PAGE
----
The Interview: Bookbag Talks To S B Charles

From TheBookbag
Jump to: navigation, search
The Interview: Bookbag Talks To S B Charles

Bookinterviews.jpg

Summary: Jill thought that Gliding With Black Swans by S B Charles was a roller coaster of a thriller and she couldn't wait to chat to author S B Charles when he popped in to chat to us.
Date: 24 August 2016
Interviewer: Jill Murphy
Reviewed by Jill Murphy

Share on: Delicious Digg Facebook Reddit Stumbleupon Follow us on Twitter



Jill thought that Gliding With Black Swans by S B Charles was a roller coaster of a thriller and she couldn't wait to chat to author S B Charles when he popped in to chat to us.

  • Bookbag: When you close your eyes and imagine your readers, who do you see?

S B Charles: A thoughtful person who responds positively to new ideas - someone who likes a challenge. Someone who is concerned about the state of the world at the moment and how we can address the threats in a civilised, nuanced fashion.

  • BB: Gliding With Black Swans is set in a rationalist Britain. Will faith and atheism always be in conflict? Or can they exist together?

SBC: Faith is a human feature like the soul, like love, like beauty. But formalised religions have hijacked the concept and converted it into a war flag to rally troops around. This is religious tribalism. Gliding with Black Swans acknowledges that mankind gained a great deal from religion but that it is now a vestigial response, just like the appendix is a redundant organ, and that by an exercise of freewill we could move away from an imminent disaster.

So yes, faith will co-exist with atheism but not religious faith.

  • BB: The world building in the book is very detailed and thoroughly thought through. What events and situations in the world today did you draw on to help you construct this future Britain?

SBC: To set the scene I’d like to quote Churchill: The farther back you can look, the farther forward you are likely to see. Churchill was probably talking about written history but as I see it there can be two other layers to this process.

The first is what you see when you read Jared Diamond’s Collapse in which he shows how many societies caused their own downfall.

And secondly, by using the findings of behavioural scientists. Consider yourself as just another social animal: a co-operative, curious, carnivore. It is these very traits that have lead to our innate tribalism.

It’s probably foolish to resist the physical forces of nature and the same probably holds for resisting human nature. Why resist nature? Glide with it. Don’t build where there’s a flood risk and don’t treat humans as angels, we are innately tribal - accept it and use it. This does not need to lead to a racist society. Take a pack of dogs: they can be almost of all the colours of the rainbow and a mixture of shapes and sizes but they know to which pack they belong.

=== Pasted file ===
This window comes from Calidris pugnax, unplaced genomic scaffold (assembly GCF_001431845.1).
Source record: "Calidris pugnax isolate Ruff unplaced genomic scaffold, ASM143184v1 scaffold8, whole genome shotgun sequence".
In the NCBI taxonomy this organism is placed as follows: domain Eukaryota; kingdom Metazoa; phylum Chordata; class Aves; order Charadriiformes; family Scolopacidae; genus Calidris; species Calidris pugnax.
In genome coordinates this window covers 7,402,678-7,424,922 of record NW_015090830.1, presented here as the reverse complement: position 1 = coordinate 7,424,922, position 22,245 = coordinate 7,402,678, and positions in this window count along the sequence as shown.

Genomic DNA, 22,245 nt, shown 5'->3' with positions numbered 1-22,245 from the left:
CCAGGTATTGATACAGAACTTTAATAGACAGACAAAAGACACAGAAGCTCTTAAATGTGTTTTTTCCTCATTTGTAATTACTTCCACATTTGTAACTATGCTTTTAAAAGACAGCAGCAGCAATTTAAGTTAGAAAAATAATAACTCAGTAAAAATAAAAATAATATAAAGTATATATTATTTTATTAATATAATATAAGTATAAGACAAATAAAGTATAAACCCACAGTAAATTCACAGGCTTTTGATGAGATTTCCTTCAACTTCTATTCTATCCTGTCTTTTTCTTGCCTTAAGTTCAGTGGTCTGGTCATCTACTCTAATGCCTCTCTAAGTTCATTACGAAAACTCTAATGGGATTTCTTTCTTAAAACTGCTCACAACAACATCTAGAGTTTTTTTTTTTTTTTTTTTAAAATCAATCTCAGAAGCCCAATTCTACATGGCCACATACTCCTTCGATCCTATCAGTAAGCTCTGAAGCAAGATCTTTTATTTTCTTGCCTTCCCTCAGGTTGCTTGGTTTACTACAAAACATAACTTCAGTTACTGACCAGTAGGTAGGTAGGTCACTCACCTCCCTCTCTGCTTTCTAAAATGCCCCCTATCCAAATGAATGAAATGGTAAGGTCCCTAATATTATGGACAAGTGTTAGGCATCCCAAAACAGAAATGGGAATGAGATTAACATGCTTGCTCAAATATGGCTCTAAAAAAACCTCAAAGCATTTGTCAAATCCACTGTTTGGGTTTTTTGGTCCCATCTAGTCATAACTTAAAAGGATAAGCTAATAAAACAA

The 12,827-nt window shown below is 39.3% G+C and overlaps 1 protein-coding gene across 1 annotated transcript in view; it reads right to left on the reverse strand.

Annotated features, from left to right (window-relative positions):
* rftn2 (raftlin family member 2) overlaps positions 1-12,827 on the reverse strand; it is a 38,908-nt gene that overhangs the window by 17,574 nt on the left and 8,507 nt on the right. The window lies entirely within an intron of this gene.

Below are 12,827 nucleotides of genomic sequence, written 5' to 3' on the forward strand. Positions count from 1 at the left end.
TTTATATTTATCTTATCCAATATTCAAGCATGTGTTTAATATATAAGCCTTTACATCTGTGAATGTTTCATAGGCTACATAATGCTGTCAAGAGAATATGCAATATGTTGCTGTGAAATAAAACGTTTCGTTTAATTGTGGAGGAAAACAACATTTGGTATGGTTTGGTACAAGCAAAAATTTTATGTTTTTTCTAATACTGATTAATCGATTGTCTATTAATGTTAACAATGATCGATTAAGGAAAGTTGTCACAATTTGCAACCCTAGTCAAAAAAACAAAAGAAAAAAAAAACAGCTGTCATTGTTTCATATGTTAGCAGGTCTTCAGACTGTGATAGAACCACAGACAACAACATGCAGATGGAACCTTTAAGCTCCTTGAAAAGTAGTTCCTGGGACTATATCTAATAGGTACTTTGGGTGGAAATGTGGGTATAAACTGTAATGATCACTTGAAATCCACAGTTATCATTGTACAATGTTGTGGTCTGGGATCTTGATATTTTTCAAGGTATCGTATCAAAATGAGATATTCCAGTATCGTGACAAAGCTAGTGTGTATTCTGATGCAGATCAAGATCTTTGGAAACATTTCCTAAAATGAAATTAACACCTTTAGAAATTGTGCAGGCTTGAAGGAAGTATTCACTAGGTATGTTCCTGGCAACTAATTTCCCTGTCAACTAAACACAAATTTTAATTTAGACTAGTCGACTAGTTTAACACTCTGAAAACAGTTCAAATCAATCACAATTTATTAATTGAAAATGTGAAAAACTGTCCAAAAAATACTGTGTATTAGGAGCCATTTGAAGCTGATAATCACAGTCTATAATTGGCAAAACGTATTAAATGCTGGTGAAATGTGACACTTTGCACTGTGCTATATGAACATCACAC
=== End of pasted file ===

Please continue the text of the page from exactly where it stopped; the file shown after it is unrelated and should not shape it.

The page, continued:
So how do we bind a fractious, multi-cultural society together? Give it a strong commonality. The one selected in my story is being non-religious and by doing this we reject one of the most divisive elements of the modern world.

  • BB: Will we ever meet any of the characters from Gliding With Black Swans in any future books you write?

SBC: Yes, as I wrote Gliding with Black Swans I realised that the prequel was crying out to be written. This will fill in the background showing how the UK became the UIA. It will involve the grandparents of the characters against the backdrop of a turbulent society in transition.

  • BB: It's an interesting title. How did you come to choose it?

SBC: From Nicholas Taleb: there are black swan events that are damaging and there are others that can have a positive outcome. It is a question of being antifragile, as he would say, of having options ready to benefit from the good black swans.

Almost like an organism throwing out random mutations: one day the environment will change and a mutation will be there that will be a perfect match.

  • BB: What is your writing process?

SBC: Pretty basic: the idea occurs, gather the material, write an outline with chapters, set a date as to when the research stops and the writing starts, start the writing with a strict schedule as to output per week, leave it for two weeks - forget about it, re-read and re-write, copy-edit, submit, hope ...

  • BB:

Is bringing a book all the way to publication a stressful procedure?

SBC: No, if you expect nothing.

  • BB: What advice would you give to aspiring authors?

SBC: Become famous before you start writing!

  • BB: Which fellow authors influence you the most?

SBC: George Orwell and Bruce Chatwin from fiction but there are many non-fiction influences: Richard Dawkins (memes), Daniel Dennet (the evolution of freewill), Jared Diamond (the collapse of societies), Martin Jacques (Confucianism), James Lovelock (gaia), Iain McGilchrist (the workings of the brain), Nicholas Taleb (antifragility).

  • BB: What would be your desert island book?

SBC: How to Build a Boat.

  • BB: What's next for SB Charles?

SBC: Family and friends who’ve had a read have said that it would make a superb film. The settings make for dramatic contrasts. The story line unfolds in a way that could be easily adapted to a film. So if this idea developed I would be up for a new adventure ...


  • BB: We can only agree with that and hope that someone makes you an offer soon!

You can read more about S B Charles here.

Bookfeatures.jpg Check out Bookbag's exciting features section, with interviews, top tens and editorials.

Comments

Like to comment on this feature?

Just send us an email and we'll put the best up on the site.